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The divide between analogue and digital


The divide between analogue and digital

Jordi Sevilla, economist; Juan Miguel Márquez, senior Engineer in Telecommunications;

Key points
  • 1
       Since the European Commission started to measure the digital development of the countries of the European Union through the Digital Economy and Society Index (DESI) in 2015, Spain has consistently ranked above the EU average. At present, following the exit of the United Kingdom from the EU, Spain remains in the vanguard of the digital development of the European Union, although it still lags behind other leading countries, prominently the Nordic countries. It also occupies a prominent place, on a European scale, in public digital services and connectivity. In the use of Internet by citizens, it ranks slightly above the European average and in the integration of digital technologies in companies and in digital skills, it falls slightly below the average.
  • 2
       With respect to the digital divide between rural and urban areas, despite Spain being a leading country in terms of connectivity, an important gap exists in terms of cover by networks of intermediate and high quality (over 30 Mbps and over 100 Mbps), which is in excess of 30 points (according to the values established by the European Commission’s DESI) between the two types of area. This is reflected in the degree of adoption of access to the Internet through the fixed network.
  • 3
       The digital divide between Spain’s socioeconomic groups is evidence that some of them present a degree of digital development close to saturation, equivalent to that in leading countries in the EU. Among these groups it is worth highlighting students, young people, people with higher education, and people with higher income levels. On the opposite side are pensioners, older people (55 to 74 years) and people with little or no formal education or with lower income levels.
  • 4
       The greatest divides, by order of relevance, are the divide in digital skills (in the order of 50-70 points between some groups), that of online transactions (between 30 and 48 points), that of digital consumption (between 20 and 45 points) and the Internet access divide which, although it has reduced considerably in recent years, remains high in some cases (between 21 and 32 points).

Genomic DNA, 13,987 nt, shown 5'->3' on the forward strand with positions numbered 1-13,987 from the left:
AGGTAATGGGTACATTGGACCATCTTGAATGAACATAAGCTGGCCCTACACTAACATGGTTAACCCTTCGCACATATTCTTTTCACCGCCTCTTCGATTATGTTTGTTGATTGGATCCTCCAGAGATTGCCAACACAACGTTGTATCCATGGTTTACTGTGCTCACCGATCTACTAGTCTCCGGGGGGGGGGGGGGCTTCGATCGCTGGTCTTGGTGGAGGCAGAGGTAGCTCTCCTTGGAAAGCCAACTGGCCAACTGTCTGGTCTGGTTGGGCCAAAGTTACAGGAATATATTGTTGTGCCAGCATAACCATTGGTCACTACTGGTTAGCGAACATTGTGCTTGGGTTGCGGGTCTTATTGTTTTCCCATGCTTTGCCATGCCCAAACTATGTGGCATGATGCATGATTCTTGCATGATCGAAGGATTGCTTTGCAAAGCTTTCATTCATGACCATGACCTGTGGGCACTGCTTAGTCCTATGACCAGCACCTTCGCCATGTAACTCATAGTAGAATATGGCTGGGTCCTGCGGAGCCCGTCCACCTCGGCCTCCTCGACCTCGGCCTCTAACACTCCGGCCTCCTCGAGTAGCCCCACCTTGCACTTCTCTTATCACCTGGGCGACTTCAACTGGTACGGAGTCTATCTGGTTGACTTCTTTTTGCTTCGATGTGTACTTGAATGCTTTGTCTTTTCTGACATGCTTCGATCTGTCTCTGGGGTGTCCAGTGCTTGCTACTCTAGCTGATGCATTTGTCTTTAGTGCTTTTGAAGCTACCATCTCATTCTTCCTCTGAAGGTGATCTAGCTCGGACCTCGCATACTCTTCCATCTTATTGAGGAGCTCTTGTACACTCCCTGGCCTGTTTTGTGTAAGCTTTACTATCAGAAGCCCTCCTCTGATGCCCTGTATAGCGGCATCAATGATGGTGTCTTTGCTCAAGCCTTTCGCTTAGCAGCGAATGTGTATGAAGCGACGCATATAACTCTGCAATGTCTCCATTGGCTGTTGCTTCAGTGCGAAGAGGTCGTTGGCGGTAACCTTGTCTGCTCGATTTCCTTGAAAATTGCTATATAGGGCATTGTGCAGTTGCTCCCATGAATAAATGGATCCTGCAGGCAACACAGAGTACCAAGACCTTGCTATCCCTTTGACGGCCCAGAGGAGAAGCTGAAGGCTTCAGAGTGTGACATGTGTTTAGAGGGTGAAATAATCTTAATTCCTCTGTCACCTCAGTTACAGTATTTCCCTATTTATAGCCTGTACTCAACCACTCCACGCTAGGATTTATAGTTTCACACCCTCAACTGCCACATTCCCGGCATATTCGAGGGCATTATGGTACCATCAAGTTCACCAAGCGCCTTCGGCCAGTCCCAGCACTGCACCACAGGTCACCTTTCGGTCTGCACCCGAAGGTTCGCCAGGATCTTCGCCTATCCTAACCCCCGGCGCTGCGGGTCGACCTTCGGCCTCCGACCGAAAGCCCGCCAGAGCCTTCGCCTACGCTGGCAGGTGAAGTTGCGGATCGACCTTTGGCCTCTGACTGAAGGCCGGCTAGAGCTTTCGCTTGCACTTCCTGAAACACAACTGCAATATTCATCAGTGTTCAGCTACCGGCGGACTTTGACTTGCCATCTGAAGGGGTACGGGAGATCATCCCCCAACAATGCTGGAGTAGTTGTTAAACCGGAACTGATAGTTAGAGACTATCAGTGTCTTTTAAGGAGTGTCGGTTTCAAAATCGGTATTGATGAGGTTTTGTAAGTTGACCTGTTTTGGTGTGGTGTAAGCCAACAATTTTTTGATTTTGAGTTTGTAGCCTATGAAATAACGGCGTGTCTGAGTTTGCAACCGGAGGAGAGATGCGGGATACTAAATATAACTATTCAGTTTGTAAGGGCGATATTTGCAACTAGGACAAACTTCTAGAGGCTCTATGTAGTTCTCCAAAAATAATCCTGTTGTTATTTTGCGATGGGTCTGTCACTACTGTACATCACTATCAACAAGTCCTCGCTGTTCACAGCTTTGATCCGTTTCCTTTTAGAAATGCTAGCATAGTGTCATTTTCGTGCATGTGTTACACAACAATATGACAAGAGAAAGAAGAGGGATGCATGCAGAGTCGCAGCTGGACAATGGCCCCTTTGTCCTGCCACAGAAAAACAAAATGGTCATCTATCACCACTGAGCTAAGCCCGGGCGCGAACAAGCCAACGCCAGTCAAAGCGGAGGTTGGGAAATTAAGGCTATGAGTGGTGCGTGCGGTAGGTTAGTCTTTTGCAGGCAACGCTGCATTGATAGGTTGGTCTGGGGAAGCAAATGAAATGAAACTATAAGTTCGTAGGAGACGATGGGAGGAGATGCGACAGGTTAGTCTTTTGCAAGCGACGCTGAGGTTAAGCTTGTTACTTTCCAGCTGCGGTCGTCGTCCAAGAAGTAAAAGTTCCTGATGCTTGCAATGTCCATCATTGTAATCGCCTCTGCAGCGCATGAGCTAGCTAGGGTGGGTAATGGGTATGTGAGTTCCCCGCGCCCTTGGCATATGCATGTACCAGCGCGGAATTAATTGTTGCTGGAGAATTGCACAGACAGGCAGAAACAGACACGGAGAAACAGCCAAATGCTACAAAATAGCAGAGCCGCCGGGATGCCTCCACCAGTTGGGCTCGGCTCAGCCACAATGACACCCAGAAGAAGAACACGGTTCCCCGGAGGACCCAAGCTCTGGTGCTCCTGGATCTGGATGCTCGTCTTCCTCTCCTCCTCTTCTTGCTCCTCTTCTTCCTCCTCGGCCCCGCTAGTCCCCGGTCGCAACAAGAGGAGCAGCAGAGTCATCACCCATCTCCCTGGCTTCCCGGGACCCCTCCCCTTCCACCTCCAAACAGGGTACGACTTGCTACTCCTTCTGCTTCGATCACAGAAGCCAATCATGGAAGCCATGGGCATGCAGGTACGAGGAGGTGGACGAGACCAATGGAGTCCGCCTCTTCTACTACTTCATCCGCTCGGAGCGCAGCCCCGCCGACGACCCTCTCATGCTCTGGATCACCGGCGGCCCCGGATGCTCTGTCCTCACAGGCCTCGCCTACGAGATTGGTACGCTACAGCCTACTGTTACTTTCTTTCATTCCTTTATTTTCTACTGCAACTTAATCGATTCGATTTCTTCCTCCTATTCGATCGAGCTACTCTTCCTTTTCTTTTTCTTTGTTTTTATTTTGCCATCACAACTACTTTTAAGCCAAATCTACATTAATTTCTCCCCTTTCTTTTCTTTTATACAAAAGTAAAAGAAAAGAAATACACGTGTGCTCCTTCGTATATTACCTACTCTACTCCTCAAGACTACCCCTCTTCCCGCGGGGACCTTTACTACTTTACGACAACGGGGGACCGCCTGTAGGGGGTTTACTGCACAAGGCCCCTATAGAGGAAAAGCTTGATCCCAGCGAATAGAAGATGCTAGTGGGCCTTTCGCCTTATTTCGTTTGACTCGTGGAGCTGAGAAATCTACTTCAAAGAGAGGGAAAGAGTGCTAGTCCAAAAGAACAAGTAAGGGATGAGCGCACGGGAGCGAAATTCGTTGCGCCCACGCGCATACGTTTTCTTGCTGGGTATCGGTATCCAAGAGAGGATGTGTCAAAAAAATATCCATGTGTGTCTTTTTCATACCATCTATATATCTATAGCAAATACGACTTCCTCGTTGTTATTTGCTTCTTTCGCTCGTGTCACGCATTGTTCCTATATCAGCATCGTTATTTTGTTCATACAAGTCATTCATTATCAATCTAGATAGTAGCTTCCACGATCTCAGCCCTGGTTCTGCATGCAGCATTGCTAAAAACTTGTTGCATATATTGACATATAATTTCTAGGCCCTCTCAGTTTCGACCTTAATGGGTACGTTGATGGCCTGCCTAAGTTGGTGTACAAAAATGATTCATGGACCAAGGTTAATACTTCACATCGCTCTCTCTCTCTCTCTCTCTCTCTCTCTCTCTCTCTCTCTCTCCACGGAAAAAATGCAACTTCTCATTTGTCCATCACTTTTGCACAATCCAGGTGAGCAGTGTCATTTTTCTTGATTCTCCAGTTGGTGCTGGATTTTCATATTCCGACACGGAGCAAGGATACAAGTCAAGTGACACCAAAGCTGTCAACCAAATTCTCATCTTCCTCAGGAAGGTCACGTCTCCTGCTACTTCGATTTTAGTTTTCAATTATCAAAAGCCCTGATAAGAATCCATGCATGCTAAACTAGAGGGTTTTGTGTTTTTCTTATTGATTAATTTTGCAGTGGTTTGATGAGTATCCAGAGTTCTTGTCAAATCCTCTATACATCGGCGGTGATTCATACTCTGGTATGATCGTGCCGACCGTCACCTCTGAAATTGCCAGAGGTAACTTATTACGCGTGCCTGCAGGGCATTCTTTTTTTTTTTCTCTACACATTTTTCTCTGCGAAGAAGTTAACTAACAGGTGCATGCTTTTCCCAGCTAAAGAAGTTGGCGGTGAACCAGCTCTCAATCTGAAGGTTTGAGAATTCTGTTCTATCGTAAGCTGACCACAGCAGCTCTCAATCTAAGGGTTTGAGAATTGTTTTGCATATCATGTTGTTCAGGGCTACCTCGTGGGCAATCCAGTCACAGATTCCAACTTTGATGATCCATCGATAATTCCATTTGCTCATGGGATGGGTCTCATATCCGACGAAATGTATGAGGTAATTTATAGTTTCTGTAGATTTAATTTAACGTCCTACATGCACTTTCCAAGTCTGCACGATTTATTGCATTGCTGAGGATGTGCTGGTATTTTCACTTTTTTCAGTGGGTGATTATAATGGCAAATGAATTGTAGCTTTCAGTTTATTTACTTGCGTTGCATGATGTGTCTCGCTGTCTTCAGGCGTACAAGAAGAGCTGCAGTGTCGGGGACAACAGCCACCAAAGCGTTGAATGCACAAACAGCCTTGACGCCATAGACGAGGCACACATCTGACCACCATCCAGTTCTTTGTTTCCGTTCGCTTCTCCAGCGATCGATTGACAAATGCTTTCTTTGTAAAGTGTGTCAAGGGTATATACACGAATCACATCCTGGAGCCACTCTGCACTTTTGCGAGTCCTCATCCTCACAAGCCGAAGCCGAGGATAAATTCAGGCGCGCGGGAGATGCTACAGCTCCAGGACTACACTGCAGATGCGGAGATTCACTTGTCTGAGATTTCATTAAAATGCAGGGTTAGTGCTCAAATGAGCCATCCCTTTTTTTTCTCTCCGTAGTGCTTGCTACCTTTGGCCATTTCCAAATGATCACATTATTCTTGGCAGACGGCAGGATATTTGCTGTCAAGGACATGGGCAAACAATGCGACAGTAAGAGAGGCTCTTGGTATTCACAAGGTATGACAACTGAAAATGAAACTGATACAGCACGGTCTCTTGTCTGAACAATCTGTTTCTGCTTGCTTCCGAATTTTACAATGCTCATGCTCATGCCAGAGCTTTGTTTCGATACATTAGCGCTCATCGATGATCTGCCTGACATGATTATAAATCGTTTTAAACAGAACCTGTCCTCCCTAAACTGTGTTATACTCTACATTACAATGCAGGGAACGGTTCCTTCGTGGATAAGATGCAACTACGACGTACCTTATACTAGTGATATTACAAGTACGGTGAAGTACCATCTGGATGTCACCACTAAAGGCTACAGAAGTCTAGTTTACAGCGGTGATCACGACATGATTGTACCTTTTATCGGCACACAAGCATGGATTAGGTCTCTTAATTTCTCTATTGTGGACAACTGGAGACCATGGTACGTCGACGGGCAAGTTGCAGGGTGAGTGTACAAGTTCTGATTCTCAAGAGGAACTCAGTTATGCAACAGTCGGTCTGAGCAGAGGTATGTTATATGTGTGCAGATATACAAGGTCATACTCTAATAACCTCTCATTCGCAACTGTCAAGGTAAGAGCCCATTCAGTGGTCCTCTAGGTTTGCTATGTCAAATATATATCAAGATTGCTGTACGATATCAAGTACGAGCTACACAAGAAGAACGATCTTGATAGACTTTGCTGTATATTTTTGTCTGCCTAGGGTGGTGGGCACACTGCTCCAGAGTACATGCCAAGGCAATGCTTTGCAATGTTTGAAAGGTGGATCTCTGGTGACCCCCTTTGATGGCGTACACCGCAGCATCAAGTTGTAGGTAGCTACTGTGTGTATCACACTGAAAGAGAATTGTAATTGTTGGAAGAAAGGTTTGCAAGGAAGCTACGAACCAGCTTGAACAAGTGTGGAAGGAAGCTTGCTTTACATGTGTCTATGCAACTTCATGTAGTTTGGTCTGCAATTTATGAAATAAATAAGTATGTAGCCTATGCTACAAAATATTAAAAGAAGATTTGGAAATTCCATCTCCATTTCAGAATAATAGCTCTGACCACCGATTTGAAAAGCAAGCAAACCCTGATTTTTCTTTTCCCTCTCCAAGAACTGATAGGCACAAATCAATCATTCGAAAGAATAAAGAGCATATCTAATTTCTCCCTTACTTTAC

• 5
       A special mention is merited by the divide that exists between employees and the unemployed, which reaches nearly 20 points in digital skills.
  • 6
       The gender digital divide continues to be present in Spanish society, but its dimension, in comparison with the divides in other groups, is fortunately smaller. However, the gender divide continues to manifest itself very strongly among specialists in digital technologies, as occurs across the whole of the European Union. In the case of Spain, as a percentage of the entire workforce, these specialists total some 3.2%, versus the 3.9% of the European Union. Among women, they total 1.1%, versus 1.4% in the EU.
  • 7
       Businesses also suffer their own particular digital divide. In this sense, the most decisive determining factor is a company’s size and, to a lesser extent, its sector (manufacturing or services). The divide is greater in the adoption of technologies that are more widespread and smaller in those that are in the process of expansion, but, in any event, it is extremely high. Furthermore, the digital development of the largest companies doubles that of SMEs. This happens both with more mature technologies (electronic data exchange and social media networks) and with newer ones (use of the cloud, and of big data).
Key figures
Key figures



Subject areas

Contents of the collection

The divide between the rural and the urban world

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